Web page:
Pathological Gambling in Parkinson's Disease: New Insights from Functional Neuroimaging

Abstract & Commentary

By Melissa J. Nirenberg, MD, PhD, Assistant Professor, Neurology and Neuroscience, Weill Cornell Medical College, New York, NY. Dr. Nirenberg has done consulting for Biovail and participated in clinical research trials sponsored by Boehringer-Ingleheim.

Synopsis: Pathological gambling related to dopamine replacement therapy in Parkinson's disease is associated with overactivity of a right hemisphere network that includes regions involved in impulse control, reward, motivation, and memory.

Source: Cilia R, Siri C, Marotta G, et al. Functional abnormalities underlying pathological gambling in Parkinson disease. Arch Neurology 2008;65:1604-1611.

The use of dopamine replacement therapy (DRT) in Parkinson's disease (PD), and dopamine agonists in particular, has been associated with the development of uncontrolled behaviors, including pathological gambling, hypersexuality, compulsive eating, and compulsive buying. These impulse control disorders (ICDs) are thought to be behavioral addictions, and share many similarities with other addiction disorders, including the potential for devastating psychosocial consequences. Pathological gambling is one of the most common ICDs that occurs in PD, but little is known about its underlying physiological substrates.

In this study, the authors used functional neuroimaging with single-photon emission computed tomography (SPECT) to test the hypothesis that the pattern of brain activity in PD patients with pathological gambling differs from that of controls. Using a case-control study design, they compared resting-state brain perfusion patterns in: 1) PD subjects who currently met DSM-IV criteria for pathological gambling that began after initiation of DRT (n = 11); 2) PD controls with similar demographic features and DRT use but no history of pathological gambling (n = 40); and 3) age-matched healthy controls (n = 29). Subjects were excluded if they had a history of cognitive impairment, prior neurosurgery, or use of psychoactive medications other than DRT. None of the subjects had a history of excessive self-medication with dopaminergic medications (dopamine dysregulation syndrome). All subjects with PD were taking dopaminergic medications at the time of the study.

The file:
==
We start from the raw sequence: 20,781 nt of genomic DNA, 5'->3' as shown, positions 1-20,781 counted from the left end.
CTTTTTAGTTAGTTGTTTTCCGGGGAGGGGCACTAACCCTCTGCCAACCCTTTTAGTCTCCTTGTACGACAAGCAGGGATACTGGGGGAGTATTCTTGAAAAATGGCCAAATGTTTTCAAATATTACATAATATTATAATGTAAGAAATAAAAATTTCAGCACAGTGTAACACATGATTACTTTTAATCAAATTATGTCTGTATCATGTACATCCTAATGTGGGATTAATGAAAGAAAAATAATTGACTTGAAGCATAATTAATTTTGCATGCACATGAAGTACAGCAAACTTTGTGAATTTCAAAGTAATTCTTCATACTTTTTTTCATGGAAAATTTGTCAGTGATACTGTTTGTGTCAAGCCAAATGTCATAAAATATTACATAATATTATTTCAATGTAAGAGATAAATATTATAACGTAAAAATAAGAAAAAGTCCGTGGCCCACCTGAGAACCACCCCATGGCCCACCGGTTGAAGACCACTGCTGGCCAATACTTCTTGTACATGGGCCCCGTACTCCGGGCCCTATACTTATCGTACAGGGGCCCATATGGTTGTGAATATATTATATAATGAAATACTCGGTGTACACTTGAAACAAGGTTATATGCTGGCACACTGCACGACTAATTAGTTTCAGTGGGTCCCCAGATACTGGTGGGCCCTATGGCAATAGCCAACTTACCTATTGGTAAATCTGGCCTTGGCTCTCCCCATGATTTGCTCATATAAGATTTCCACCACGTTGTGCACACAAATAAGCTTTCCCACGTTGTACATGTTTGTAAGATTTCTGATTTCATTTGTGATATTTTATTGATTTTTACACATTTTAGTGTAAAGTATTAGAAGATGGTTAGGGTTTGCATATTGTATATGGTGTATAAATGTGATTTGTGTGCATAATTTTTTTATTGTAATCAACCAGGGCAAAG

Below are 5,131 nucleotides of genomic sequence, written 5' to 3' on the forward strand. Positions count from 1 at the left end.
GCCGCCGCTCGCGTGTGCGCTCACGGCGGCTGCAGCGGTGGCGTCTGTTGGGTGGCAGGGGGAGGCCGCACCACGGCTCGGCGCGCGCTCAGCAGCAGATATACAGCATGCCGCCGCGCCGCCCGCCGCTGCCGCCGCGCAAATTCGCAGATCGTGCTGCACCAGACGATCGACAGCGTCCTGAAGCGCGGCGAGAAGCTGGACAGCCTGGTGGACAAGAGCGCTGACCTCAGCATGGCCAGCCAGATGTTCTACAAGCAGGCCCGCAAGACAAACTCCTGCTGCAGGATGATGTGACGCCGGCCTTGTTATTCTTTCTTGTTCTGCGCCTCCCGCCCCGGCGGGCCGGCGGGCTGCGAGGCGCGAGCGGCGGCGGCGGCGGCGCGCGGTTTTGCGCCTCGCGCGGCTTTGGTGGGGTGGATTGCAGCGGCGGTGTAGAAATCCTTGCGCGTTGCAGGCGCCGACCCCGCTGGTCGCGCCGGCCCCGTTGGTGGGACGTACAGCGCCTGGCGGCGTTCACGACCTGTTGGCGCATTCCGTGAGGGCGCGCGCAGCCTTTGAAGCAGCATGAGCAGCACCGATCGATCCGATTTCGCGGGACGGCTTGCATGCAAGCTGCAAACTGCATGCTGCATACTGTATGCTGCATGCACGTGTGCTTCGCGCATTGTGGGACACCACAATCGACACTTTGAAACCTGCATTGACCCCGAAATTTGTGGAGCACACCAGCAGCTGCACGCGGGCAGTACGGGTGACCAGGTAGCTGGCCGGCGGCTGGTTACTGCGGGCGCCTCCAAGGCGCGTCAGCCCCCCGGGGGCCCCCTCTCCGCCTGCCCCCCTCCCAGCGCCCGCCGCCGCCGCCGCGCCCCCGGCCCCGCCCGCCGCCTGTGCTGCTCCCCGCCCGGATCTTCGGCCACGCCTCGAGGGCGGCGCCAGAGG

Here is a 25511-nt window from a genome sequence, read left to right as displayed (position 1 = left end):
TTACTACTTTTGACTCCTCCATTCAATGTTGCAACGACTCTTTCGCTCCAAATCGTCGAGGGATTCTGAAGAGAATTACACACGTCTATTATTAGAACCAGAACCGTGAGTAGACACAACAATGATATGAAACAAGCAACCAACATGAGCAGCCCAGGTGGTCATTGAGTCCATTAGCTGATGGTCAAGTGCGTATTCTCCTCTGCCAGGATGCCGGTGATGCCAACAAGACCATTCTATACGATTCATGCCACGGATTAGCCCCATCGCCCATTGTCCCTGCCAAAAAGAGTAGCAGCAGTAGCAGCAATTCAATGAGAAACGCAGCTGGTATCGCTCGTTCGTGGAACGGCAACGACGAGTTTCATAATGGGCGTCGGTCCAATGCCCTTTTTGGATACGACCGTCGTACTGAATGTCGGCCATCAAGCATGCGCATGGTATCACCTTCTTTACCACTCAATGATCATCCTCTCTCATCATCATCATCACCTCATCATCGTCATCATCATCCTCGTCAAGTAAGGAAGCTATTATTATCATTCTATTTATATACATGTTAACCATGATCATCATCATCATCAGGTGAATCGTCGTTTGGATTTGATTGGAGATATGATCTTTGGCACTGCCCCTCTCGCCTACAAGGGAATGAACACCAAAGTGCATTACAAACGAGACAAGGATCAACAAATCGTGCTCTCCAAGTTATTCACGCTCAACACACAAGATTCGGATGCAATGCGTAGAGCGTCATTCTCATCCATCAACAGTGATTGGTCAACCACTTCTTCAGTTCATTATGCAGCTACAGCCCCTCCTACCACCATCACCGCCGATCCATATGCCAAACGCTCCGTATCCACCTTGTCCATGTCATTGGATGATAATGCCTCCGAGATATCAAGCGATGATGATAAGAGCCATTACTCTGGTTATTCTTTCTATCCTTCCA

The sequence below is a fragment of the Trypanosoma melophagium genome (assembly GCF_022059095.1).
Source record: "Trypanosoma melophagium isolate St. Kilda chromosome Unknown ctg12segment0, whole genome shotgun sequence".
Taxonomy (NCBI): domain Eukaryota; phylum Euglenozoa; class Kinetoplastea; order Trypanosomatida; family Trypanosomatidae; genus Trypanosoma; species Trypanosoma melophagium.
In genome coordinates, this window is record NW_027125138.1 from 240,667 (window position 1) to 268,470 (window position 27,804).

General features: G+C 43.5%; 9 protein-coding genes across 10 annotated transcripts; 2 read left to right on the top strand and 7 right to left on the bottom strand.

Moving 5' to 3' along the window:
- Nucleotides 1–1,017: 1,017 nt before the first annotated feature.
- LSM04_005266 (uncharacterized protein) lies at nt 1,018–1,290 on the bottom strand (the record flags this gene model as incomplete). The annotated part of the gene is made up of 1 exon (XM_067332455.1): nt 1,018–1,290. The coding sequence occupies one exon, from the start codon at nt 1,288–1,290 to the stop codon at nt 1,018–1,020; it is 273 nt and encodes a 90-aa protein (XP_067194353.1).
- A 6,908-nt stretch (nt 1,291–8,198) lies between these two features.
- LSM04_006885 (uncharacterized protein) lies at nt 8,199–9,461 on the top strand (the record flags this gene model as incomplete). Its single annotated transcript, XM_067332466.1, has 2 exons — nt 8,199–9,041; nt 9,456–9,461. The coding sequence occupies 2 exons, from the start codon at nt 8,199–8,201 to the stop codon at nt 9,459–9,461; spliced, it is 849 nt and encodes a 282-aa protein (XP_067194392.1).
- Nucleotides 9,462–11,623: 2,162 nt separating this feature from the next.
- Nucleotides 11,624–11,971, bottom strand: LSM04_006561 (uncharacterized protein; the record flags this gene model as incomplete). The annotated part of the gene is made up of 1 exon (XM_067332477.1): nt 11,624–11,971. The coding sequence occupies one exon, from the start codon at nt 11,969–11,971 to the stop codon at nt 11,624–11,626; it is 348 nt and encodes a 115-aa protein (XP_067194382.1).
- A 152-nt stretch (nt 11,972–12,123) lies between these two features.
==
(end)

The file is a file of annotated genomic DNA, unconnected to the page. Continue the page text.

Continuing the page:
In comparison with PD controls, PD pathological gamblers in this study had resting state overactivity in a right hemisphere network that included the lateral orbitofrontal cortex extending to the insula; hippocampus extending to the parahippocampal gyrus and amygdala; and ventral pallidum. No areas of reduced cerebral blood flow were seen in PD subjects with pathological gambling compared with PD controls. The authors postulate that DRT-related pathological gambling in PD may be the result of excessive dopaminergic stimulation of relatively preserved mesocorticolimbic pathways, rather than a neurodegenerative process.


Pathological gambling is one of the most common and well-studied ICDs in PD. Apparent risk factors include the use of dopaminergic medications (particularly dopamine agonists), male gender, personal or family history of addiction disorders, and high impulsivity and novelty-seeking traits. The biological basis of pathological gambling and other ICDs in PD is poorly understood, but may be related to non-physiological stimulation of postsynaptic dopamine receptors (particularly the D3 subtype) in the mesocorticolimbic dopaminergic system, and/or a tendency for dopaminergic medications to produce impulsivity and increased sensitivity to reward.

In this study, the authors used functional neuroimaging to demonstrate a correlation between DRT-related pathological gambling and increased activity in a right hemisphere network that included areas involved in impulse control, reward, reward-based learning, motivation, and memory. Strengths of the study include the use of two sets of control subjects (PD and non-PD) and the biological plausibility of the findings. Limitations include the relatively small number of subjects with pathological gambling (all but one of whom was male), and the lack of comparison of subjects on versus off of dopaminergic medications. Further studies are warranted to confirm and expand the observed findings, and to determine whether the observed network changes persist in the absence of DRT.

The brain regions that were overactive in PD patients with pathological gambling were similar to those implicated in the pathophysiology of ICDs in non-PD patients. The findings support the concept of pathological gambling in PD as a behavioral addiction, and provide new insights about potential mechanisms of this and other compulsive, reward-seeking behaviors in the general population.